IBM and Seiko Epson are planning a joint venture to manufacture semiconductors in Japan, IBM confirmed Thursday.
The companies will use IBM's existing plant in Yasu, Japan, and manufacture chips for servers, networking gear, handheld devices, gaming systems and set-top boxes, IBM spokesman John Buchholz said.
"IBM will be turning over the plant in Yasu to the joint venture. The joint venture will produce chips ideal for low power, but high performance devices," said Buchholz, adding he can't comment on the specifics of the deal as these still have to be ironed out.
"We plan to wrap up the negotiations by late June or early July," he said.
The alliance with Seiko Epson, which is most known for its inkjet printers, strengthens IBM's position in Asia, the company said.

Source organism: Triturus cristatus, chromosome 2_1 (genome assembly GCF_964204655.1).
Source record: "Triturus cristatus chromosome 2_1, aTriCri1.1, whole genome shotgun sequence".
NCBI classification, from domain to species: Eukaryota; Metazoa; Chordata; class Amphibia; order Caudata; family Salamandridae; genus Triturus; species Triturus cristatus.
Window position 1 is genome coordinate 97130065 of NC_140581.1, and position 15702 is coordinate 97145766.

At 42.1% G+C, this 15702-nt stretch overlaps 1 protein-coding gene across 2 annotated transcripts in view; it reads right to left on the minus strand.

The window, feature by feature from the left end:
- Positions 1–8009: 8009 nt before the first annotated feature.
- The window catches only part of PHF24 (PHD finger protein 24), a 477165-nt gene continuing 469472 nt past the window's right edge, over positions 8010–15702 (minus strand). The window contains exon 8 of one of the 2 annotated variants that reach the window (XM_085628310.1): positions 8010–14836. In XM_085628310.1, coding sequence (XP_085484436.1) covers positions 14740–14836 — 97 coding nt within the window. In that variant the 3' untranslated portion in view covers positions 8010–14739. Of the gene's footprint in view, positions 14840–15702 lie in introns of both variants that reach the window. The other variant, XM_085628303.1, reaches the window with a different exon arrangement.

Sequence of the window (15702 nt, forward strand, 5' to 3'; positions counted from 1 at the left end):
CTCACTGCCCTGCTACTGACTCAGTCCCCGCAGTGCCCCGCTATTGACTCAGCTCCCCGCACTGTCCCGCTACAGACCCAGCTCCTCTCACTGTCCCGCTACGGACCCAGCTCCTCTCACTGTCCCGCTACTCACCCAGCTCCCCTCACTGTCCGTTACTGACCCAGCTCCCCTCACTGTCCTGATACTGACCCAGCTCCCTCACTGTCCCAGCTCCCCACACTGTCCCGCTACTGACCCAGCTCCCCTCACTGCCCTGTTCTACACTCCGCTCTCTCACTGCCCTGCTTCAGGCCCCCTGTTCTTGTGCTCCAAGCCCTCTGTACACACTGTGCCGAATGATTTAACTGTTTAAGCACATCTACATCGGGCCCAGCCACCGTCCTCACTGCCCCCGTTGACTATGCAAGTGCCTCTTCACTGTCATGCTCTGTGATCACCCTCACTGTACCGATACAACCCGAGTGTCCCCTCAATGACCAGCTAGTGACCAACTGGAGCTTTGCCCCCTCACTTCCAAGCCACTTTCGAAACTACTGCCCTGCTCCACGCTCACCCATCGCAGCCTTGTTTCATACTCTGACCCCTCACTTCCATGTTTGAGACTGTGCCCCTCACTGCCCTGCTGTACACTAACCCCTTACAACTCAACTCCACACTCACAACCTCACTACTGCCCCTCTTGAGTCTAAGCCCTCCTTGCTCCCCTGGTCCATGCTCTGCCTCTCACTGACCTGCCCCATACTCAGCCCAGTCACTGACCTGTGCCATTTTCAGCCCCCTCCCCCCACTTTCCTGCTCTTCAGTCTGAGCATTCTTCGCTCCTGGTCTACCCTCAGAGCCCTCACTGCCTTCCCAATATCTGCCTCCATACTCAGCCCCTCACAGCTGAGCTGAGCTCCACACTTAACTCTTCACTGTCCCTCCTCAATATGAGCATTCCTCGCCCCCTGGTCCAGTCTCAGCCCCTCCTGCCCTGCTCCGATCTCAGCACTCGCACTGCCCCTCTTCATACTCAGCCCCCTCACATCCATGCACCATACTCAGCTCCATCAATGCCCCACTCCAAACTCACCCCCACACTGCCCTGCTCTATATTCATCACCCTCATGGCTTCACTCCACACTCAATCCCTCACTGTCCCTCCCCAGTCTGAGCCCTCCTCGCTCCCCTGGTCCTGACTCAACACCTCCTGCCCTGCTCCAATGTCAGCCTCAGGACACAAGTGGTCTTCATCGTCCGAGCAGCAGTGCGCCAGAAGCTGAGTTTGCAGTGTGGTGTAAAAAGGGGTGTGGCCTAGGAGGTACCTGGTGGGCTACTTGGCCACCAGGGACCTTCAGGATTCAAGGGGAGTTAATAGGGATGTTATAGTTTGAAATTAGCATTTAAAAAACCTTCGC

"Seiko Epson is a key PC electronics equipment maker. The deal allows us to get good access to the Asia/Pacific region," said Buchholz. Seiko Epson, in turn, gets early access to IBM's latest technology, he noted.
IBM currently makes semiconductors on 200-millimeter wafers for hard disk drives in its Yasu semiconductor plant. The joint venture will expand the plant to include 300-millimeter wafers using 0.13 micron technology, said Buchholz. Eventually the production line will make chips with 0.10 micron line-widths.
The newer, larger wafers yield more chips and thus save costs in the production process. Narrower line-width, measured in microns, allows a single chip to carry more transistors making it more powerful and more energy efficient.
Buchholz stressed that the semiconductor plant is the only operation in Yasu that is included in the deal. IBM will continue production at the campus-style location with plant output of, for example, LCD (Liquid Crystal Display) panels.
It will be at least three years before the joint venture produces its first products, Buchholz said.